Tinto Brass

Tinto Brass – L’Urlo aka The Howl (1970)

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from imdb user comment:

“2 Eggs; to break, broke, broken”, the only English phrase and theme song spoken in Tinto Brass’ “L’Urlo”. What a film! The only available version of this film I could find had no subtitles. Either way it doesn’t matter since it is very visual. When most people here the name Tinto Brass, right away they think of the horrid sleaze epic “Caligula”, or some might name “Salon Kitty”. If your lucky, you’ll here of some who have seen his fun slapstick sex comedies from Italy like “Miranda” and “All Ladies Do it”. Known mainly for his lighthearted sex romps with curvy women, Tinto Brass’ earliest experimental films were much different. Heres a recipe for a film like “L’Urlo”. Take some Fellini, add some Jodorowsky/Arrabal and a little table spoon of Godard for extra kick, stir and you got yourself “L’Urlo”. One crazy psychedelic, surrealist anti-war art orgy. A bus is lit on fire! Hippies are chased by riot cops. There’s stock footage of Vietnam and other wars with a machine gun showdown! S&M, slapstick sexuality, a man’s pursuit of a beautiful lady… abstract art and nudity galore! Most memorable is a man in a gas mask jumping around with nude people while goose feather’s fill the air! One amazing experimental protest movie! Rebel art at its finest! Read More »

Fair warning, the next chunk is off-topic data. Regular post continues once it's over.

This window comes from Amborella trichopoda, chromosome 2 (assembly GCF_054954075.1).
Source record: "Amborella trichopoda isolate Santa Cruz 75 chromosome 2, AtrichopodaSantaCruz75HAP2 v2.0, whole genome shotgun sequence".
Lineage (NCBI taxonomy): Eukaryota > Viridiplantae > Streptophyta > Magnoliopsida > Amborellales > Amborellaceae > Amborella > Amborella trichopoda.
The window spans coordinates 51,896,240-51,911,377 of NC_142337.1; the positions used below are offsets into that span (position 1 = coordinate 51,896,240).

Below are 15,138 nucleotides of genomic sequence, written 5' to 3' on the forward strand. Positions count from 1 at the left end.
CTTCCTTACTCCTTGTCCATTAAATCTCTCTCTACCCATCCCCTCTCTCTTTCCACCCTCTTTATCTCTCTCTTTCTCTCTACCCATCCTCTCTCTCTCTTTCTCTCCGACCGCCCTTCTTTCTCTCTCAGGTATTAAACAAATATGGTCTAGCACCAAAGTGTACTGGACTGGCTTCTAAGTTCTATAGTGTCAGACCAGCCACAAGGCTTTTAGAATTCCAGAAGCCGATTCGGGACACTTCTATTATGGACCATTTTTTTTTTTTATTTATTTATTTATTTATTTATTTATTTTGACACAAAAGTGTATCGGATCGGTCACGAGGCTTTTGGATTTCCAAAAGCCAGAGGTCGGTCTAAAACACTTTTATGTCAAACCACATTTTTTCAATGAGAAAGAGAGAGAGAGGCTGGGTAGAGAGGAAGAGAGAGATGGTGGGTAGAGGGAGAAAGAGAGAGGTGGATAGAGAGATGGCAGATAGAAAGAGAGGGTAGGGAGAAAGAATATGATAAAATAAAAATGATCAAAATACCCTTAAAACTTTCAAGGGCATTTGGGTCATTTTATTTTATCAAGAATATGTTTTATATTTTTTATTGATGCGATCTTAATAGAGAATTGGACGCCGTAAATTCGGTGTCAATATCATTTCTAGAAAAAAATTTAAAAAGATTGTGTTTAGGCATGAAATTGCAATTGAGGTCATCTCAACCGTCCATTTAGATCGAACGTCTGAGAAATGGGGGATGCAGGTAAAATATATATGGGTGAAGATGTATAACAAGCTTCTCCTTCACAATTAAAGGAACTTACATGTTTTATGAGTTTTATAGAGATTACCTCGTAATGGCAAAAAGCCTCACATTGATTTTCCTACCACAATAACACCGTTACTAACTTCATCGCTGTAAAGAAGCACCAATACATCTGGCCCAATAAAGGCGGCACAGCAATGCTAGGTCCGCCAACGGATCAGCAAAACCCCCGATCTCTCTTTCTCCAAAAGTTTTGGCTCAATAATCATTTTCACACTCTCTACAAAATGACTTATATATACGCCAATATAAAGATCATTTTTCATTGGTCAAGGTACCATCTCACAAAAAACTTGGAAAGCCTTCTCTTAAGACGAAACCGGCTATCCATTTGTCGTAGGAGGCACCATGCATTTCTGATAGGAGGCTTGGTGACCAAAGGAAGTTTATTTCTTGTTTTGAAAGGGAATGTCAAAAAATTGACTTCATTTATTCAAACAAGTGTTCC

Tinto Brass – Col cuore in gola AKA Deadly Sweet (1967)

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IMDb user comments
A rather unusual agenda from Tinto Brass who obviously found later his niche in “t&a” movies. Col cuore in Gola is a psychedelic, pop art giallo that can just come from the great era of the late 60´s/70´s. Starting from the nice credits and music you immediately like this film and this is just the beginning! Trintignant founds in a nightclub a corpse beside the lovely Aulin who just says “I wasn’t it”. Convinced that she is innocent he wants to help her and want to find out the murderer, Aulins brother should solve this case and both are searching for him. Though not quite without problems… a dwarf in raincoat is following them in companion with some gangsters who kidnap Aulin. Jean is now searching for Aulin, Aulins brother and (of course) the murderer. The Story itself is not that convincing (rather unimportant) but what here is really of interest is the unconvential style of brass : splitscreen (even tripple split screens!) some scenes in black and dark yellow filter and more.., and in the “middle” of course the presence of two very convincing leads: cool Trintignant and hot Ewa Aulin. Read More »

Tinto Brass – Yankee (1966)

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Review from IMDB:

Early in his career, Tinto Brass tried his hands at a variety of genres. In the wake of A Fistful of Dollars the Western was hot in Italy and so even TB had a go at it. The resulting film is definitely watchable, and with interesting cinematography and decent acting it is much better than many of the other low budget atrocities Cinecitta would throw at the unsuspecting cinema-going public in the following years.

Amongst the elements one could criticise is the wiseness of the casting choices. Both Philippe Leroy and Adolfo Celi are fine actors, but they do not blend very well into this setting. Leroy is not enigmatic enough for his role (he also looks uncomfortable in his gear) and Celi is better at playing non-physical villains.

The film has little to add to the genre. The title hero, Yankee, is just a slight variant of the man with no name and throughout I watched this with a sense of deja vu. Brass certainly had a good look at the work of Leone and Corbucci. In turn, Sergio Corbucci seems to have watched this – the final scene appears to be the inspiration for Corbucci’s I Crudeli. Read More »